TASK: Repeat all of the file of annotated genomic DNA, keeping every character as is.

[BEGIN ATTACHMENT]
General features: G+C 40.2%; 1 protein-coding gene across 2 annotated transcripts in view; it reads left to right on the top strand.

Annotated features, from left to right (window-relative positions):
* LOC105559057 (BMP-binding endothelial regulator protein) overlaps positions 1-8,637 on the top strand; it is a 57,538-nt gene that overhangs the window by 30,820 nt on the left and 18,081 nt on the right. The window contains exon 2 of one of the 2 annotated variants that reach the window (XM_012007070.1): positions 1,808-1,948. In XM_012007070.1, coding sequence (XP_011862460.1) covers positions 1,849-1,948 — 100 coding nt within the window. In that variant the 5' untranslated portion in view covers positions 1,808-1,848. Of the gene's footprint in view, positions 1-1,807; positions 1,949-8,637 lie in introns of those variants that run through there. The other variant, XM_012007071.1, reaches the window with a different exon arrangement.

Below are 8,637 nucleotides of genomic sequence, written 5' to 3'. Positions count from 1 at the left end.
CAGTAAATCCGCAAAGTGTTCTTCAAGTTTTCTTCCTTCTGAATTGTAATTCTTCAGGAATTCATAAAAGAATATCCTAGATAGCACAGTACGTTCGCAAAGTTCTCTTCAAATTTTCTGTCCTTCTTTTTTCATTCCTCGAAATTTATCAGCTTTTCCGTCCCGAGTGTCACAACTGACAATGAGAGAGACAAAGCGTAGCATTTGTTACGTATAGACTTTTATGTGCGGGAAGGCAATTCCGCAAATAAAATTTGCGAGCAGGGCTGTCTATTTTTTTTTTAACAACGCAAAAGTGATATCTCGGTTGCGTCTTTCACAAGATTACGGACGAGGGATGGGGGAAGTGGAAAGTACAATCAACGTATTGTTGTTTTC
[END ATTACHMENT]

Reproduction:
General features: G+C 40.2%; 1 protein-coding gene across 2 annotated transcripts in view; it reads left to right on the top strand.

Annotated features, from left to right (window-relative positions):
* LOC105559057 (BMP-binding endothelial regulator protein) overlaps positions 1-8,637 on the top strand; it is a 57,538-nt gene that overhangs the window by 30,820 nt on the left and 18,081 nt on the right. The window contains exon 2 of one of the 2 annotated variants that reach the window (XM_012007070.1): positions 1,808-1,948. In XM_012007070.1, coding sequence (XP_011862460.1) covers positions 1,849-1,948 — 100 coding nt within the window. In that variant the 5' untranslated portion in view covers positions 1,808-1,848. Of the gene's footprint in view, positions 1-1,807; positions 1,949-8,637 lie in introns of those variants that run through there. The other variant, XM_012007071.1, reaches the window with a different exon arrangement.

Below are 8,637 nucleotides of genomic sequence, written 5' to 3'. Positions count from 1 at the left end.
CAGTAAATCCGCAAAGTGTTCTTCAAGTTTTCTTCCTTCTGAATTGTAATTCTTCAGGAATTCATAAAAGAATATCCTAGATAGCACAGTACGTTCGCAAAGTTCTCTTCAAATTTTCTGTCCTTCTTTTTTCATTCCTCGAAATTTATCAGCTTTTCCGTCCCGAGTGTCACAACTGACAATGAGAGAGACAAAGCGTAGCATTTGTTACGTATAGACTTTTATGTGCGGGAAGGCAATTCCGCAAATAAAATTTGCGAGCAGGGCTGTCTATTTTTTTTTTAACAACGCAAAAGTGATATCTCGGTTGCGTCTTTCACAAGATTACGGACGAGGGATGGGGGAAGTGGAAAGTACAATCAACGTATTGTTGTTTTC